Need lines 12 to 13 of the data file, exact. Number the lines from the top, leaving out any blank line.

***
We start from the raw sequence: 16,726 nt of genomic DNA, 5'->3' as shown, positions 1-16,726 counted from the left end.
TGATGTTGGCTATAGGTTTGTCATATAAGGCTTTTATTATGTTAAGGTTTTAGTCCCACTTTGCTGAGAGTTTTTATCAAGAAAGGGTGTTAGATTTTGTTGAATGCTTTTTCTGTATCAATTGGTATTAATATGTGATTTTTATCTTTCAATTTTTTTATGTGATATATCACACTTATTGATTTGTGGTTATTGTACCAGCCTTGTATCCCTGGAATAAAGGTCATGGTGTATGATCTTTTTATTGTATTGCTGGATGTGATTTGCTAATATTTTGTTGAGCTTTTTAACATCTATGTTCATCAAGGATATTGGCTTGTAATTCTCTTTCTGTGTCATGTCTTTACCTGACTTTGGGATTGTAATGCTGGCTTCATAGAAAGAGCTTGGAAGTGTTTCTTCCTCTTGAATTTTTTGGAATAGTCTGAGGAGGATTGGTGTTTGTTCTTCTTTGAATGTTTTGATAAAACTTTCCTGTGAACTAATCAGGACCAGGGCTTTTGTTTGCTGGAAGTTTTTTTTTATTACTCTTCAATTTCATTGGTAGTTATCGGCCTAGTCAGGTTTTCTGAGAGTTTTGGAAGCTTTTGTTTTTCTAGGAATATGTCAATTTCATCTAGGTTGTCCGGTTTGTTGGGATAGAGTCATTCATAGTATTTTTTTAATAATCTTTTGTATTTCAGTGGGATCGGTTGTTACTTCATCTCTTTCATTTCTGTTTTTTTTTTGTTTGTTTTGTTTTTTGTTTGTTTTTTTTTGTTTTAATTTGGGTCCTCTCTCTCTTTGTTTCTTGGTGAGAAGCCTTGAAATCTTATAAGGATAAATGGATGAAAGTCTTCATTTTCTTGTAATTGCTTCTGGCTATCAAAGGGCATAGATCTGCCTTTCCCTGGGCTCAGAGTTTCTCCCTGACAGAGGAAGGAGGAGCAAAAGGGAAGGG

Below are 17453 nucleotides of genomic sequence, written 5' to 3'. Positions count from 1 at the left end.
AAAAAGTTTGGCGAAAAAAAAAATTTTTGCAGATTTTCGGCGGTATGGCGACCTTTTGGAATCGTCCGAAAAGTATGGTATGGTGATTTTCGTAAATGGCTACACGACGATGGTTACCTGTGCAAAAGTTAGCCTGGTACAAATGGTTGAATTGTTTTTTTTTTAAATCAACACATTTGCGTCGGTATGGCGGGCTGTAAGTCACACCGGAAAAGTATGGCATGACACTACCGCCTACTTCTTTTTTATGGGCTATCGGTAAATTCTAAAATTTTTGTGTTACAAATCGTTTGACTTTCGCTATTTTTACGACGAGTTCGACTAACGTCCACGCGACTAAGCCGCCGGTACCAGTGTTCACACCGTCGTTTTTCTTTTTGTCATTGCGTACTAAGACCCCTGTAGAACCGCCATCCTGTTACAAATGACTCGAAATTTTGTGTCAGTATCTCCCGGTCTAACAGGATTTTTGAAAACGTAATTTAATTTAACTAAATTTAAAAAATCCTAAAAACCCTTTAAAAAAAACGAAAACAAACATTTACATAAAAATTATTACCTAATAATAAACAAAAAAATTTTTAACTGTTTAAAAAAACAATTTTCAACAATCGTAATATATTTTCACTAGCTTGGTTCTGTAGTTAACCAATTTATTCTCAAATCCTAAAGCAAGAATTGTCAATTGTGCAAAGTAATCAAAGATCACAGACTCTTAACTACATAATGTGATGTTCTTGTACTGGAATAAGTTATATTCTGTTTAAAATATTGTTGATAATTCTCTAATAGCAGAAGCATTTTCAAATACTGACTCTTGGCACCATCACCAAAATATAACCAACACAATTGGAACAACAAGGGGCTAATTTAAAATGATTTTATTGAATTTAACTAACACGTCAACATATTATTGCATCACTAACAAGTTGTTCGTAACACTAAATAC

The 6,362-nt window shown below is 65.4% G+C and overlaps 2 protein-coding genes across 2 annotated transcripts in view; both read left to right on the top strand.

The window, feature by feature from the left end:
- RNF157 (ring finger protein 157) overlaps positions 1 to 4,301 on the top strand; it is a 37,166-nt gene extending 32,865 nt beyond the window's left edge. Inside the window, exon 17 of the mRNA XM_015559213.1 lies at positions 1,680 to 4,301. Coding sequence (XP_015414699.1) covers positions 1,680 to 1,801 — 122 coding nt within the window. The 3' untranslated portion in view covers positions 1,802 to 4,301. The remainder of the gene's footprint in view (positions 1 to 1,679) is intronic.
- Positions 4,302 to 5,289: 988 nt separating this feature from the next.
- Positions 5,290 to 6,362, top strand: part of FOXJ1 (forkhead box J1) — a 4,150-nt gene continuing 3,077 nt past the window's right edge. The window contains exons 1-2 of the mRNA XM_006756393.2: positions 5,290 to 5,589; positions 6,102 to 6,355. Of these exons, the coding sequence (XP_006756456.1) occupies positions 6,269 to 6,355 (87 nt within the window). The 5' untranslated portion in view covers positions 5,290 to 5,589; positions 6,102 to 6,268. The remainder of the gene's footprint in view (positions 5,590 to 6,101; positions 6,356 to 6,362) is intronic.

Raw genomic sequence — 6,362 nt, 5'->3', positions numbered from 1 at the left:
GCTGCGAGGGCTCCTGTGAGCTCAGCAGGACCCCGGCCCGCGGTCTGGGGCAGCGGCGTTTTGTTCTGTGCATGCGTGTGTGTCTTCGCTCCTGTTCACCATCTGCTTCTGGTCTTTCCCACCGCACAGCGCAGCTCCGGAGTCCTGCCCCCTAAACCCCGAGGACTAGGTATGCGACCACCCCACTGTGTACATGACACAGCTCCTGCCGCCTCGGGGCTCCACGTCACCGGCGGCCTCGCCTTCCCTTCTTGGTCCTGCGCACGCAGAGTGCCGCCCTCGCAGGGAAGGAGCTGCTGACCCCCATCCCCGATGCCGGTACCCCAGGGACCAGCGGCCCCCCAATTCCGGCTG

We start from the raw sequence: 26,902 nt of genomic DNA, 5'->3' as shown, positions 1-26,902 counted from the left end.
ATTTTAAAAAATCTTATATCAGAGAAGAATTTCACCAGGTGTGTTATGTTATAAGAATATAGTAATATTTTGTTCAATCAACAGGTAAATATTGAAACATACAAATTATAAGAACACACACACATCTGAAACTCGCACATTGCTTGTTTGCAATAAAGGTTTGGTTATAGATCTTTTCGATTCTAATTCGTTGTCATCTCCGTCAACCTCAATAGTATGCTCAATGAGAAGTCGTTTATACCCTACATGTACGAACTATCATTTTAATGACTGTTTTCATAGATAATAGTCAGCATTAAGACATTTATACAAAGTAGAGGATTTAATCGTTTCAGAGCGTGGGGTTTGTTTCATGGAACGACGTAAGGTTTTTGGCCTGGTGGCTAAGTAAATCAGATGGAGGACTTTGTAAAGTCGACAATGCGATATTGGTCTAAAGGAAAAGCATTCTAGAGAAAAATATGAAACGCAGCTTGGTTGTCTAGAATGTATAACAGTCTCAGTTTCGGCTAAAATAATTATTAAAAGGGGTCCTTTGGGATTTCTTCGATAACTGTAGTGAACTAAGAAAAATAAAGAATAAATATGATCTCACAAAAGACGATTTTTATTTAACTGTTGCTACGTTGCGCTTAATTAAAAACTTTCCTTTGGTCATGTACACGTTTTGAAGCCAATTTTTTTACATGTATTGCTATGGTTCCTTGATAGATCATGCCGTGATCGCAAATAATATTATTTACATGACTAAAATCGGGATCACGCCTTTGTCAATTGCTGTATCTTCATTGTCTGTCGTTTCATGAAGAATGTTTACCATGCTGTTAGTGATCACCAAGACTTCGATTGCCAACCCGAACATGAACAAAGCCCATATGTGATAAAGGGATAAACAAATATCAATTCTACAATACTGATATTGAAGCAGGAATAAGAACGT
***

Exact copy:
We start from the raw sequence: 26,902 nt of genomic DNA, 5'->3' as shown, positions 1-26,902 counted from the left end.
ATTTTAAAAAATCTTATATCAGAGAAGAATTTCACCAGGTGTGTTATGTTATAAGAATATAGTAATATTTTGTTCAATCAACAGGTAAATATTGAAACATACAAATTATAAGAACACACACACATCTGAAACTCGCACATTGCTTGTTTGCAATAAAGGTTTGGTTATAGATCTTTTCGATTCTAATTCGTTGTCATCTCCGTCAACCTCAATAGTATGCTCAATGAGAAGTCGTTTATACCCTACATGTACGAACTATCATTTTAATGACTGTTTTCATAGATAATAGTCAGCATTAAGACATTTATACAAAGTAGAGGATTTAATCGTTTCAGAGCGTGGGGTTTGTTTCATGGAACGACGTAAGGTTTTTGGCCTGGTGGCTAAGTAAATCAGATGGAGGACTTTGTAAAGTCGACAATGCGATATTGGTCTAAAGGAAAAGCATTCTAGAGAAAAATATGAAACGCAGCTTGGTTGTCTAGAATGTATAACAGTCTCAGTTTCGGCTAAAATAATTATTAAAAGGGGTCCTTTGGGATTTCTTCGATAACTGTAGTGAACTAAGAAAAATAAAGAATAAATATGATCTCACAAAAGACGATTTTTATTTAACTGTTGCTACGTTGCGCTTAATTAAAAACTTTCCTTTGGTCATGTACACGTTTTGAAGCCAATTTTTTTACATGTATTGCTATGGTTCCTTGATAGATCATGCCGTGATCGCAAATAATATTATTTACATGACTAAAATCGGGATCACGCCTTTGTCAATTGCTGTATCTTCATTGTCTGTCGTTTCATGAAGAATGTTTACCATGCTGTTAGTGATCACCAAGACTTCGATTGCCAACCCGAACATGAACAAAGCCCATATGTGATAAAGGGATAAACAAATATCAATTCTACAATACTGATATTGAAGCAGGAATAAGAACGT